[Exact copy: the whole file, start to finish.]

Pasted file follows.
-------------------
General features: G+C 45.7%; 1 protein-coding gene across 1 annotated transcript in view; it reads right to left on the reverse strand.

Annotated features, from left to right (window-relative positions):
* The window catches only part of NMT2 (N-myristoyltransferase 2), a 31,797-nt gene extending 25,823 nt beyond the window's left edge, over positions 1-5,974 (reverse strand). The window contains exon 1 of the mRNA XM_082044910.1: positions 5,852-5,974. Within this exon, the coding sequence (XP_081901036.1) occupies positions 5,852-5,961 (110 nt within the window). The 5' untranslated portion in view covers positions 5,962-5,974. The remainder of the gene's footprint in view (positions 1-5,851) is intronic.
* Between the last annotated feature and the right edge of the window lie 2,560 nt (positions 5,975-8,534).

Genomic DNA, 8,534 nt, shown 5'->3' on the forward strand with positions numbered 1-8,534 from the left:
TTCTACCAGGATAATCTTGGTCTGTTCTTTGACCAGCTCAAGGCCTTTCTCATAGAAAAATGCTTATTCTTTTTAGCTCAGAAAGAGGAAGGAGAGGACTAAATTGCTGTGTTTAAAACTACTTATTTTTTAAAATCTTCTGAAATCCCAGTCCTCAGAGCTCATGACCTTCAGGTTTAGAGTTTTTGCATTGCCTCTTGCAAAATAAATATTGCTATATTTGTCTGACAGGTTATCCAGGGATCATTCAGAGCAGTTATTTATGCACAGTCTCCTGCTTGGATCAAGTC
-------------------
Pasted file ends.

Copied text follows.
General features: G+C 45.7%; 1 protein-coding gene across 1 annotated transcript in view; it reads right to left on the reverse strand.

Annotated features, from left to right (window-relative positions):
* The window catches only part of NMT2 (N-myristoyltransferase 2), a 31,797-nt gene extending 25,823 nt beyond the window's left edge, over positions 1-5,974 (reverse strand). The window contains exon 1 of the mRNA XM_082044910.1: positions 5,852-5,974. Within this exon, the coding sequence (XP_081901036.1) occupies positions 5,852-5,961 (110 nt within the window). The 5' untranslated portion in view covers positions 5,962-5,974. The remainder of the gene's footprint in view (positions 1-5,851) is intronic.
* Between the last annotated feature and the right edge of the window lie 2,560 nt (positions 5,975-8,534).

Genomic DNA, 8,534 nt, shown 5'->3' on the forward strand with positions numbered 1-8,534 from the left:
TTCTACCAGGATAATCTTGGTCTGTTCTTTGACCAGCTCAAGGCCTTTCTCATAGAAAAATGCTTATTCTTTTTAGCTCAGAAAGAGGAAGGAGAGGACTAAATTGCTGTGTTTAAAACTACTTATTTTTTAAAATCTTCTGAAATCCCAGTCCTCAGAGCTCATGACCTTCAGGTTTAGAGTTTTTGCATTGCCTCTTGCAAAATAAATATTGCTATATTTGTCTGACAGGTTATCCAGGGATCATTCAGAGCAGTTATTTATGCACAGTCTCCTGCTTGGATCAAGTC